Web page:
On May 30, 2015, former Maryland governor Martin O'Malley announced his candidacy for the Democratic presidential nomination in 2016.
The progressive icon stands to the left of the poll-leading Democrat Hillary Clinton and has found a niche in painting himself as the populist hero in contrast to Clinton's Wall Street patronage and far-ranging donor pool of "one-percenters."
And to his credit, his donor list squares up a lot more with a progressive agenda than Clinton's does.
His No. 1 donor between 2005 and 2010, according to OpenSecrets.org, was Venable LLP, with individuals from that law firm contributing $58,490. Venable has been lauded for its corporate philanthropy and sits among a list of O'Malley contributors that includes a smattering of labor unions, university donors, and local Maryland businesses.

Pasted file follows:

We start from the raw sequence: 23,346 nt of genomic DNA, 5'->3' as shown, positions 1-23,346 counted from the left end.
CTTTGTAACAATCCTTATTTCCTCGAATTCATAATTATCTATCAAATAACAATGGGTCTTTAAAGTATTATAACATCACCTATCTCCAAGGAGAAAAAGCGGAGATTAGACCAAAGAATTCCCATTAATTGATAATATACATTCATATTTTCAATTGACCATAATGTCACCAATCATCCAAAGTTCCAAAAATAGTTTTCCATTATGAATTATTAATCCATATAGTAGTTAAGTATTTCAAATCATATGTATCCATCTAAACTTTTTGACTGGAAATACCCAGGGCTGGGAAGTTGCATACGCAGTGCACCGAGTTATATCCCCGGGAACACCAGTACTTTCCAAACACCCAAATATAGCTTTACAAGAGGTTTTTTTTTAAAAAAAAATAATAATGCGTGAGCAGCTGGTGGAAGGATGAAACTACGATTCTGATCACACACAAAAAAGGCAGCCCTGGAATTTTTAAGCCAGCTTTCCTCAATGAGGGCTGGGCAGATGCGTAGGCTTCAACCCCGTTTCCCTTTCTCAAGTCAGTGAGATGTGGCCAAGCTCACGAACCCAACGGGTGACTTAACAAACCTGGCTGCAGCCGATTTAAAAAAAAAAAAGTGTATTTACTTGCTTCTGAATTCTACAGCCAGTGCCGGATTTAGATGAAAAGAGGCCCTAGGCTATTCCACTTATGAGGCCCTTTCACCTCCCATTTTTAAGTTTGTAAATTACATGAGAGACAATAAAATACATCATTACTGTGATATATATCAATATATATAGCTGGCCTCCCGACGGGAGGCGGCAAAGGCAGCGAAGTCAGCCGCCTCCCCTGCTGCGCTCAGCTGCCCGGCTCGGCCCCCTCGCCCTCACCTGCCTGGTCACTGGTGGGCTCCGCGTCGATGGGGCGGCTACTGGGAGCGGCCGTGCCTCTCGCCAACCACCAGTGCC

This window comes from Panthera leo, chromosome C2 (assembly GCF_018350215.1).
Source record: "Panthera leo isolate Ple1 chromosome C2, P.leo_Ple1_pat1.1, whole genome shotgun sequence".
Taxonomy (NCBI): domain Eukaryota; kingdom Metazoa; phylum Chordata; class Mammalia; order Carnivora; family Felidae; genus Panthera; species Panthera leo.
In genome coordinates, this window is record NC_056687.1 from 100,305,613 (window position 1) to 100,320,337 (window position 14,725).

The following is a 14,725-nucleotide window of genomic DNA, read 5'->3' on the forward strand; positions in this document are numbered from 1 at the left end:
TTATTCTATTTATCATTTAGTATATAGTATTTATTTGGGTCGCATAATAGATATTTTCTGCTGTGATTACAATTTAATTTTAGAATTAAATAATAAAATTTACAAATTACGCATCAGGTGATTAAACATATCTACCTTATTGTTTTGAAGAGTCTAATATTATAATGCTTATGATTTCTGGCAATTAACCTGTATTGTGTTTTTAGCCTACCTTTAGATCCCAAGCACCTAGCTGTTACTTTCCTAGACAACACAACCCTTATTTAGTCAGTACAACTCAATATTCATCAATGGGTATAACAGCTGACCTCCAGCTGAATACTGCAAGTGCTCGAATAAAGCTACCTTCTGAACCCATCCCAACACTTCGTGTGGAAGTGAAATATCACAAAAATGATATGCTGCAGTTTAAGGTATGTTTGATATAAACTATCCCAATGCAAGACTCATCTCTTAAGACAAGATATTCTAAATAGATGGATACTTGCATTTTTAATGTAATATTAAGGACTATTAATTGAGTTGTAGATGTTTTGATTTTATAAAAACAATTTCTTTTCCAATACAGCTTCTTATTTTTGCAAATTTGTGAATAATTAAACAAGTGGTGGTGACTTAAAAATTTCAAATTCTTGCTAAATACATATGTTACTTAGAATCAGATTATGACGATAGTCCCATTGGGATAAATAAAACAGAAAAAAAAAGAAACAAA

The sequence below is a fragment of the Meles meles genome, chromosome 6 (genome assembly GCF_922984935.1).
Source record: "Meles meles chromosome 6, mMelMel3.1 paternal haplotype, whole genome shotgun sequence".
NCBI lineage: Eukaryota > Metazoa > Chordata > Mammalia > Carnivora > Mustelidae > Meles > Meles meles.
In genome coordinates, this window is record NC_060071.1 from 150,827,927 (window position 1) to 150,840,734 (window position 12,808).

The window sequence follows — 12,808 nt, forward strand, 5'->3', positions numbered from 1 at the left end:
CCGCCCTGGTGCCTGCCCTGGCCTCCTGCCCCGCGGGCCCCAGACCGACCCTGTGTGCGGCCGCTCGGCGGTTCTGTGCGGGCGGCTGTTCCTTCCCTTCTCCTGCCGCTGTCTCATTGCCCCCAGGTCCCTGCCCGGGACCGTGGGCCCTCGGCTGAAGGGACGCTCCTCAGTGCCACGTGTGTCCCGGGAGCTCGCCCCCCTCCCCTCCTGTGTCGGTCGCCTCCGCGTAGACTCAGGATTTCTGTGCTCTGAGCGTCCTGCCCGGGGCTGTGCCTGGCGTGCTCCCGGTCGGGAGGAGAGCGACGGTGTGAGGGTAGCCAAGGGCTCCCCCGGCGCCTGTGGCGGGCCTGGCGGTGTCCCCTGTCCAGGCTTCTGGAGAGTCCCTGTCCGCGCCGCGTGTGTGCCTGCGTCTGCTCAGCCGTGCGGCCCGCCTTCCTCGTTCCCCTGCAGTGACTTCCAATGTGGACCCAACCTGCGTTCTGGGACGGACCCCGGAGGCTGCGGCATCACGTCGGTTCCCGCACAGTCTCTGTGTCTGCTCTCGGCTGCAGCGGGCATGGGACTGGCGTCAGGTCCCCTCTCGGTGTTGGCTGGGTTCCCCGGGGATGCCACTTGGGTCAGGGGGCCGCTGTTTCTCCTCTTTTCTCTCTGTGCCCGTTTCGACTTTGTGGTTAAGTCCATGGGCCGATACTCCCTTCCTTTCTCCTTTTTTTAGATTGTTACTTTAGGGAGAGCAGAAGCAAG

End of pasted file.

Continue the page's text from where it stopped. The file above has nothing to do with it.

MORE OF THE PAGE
That's a lot easier to stomach for the progressive voter than Clinton's donor list, which has Citigroup Inc. (NYSE: C) and Goldman Sachs Group Inc. (NYSE: GS) holding the top two spots, as well as JPMorgan Chase & Co. (NYSE: JPM), Morgan Stanley (NYSE: MS), and Credit Suisse Group (NYSE: CS) all in the top 10.
This has given O'Malley his chance.
He wants voters to watch him send a message to the nation's big financial houses, whose predatory banking practices helped throw the U.S. economy into a financial crisis.
"Tell me how it is, that not a single Wall Street CEO was convicted of a crime related to the 2008 economic meltdown. Not. A. Single. One," O'Malley said in his speech announcing his presidential run.
He was particularly fixated on one Wall Street villain.
"Goldman Sachs is one of the biggest repeat-offending investment banks in America," he said.
And he used that to paint his opponents as puppets for the financial elites.
"Recently, the CEO of Goldman Sachs let his employees know that he'd be just fine with either Bush or Clinton," O'Malley said. "I bet he would."
O'Malley's championing of the middle class against the "Wall Street bullies" would be laudable…if it were believable.
You see, O'Malley can stand by a progressive record as governor of Maryland – legalizing same-sex marriage, repealing the death penalty, signing the state DREAM Act into law – but he can't claim to have come down hard on Wall Street.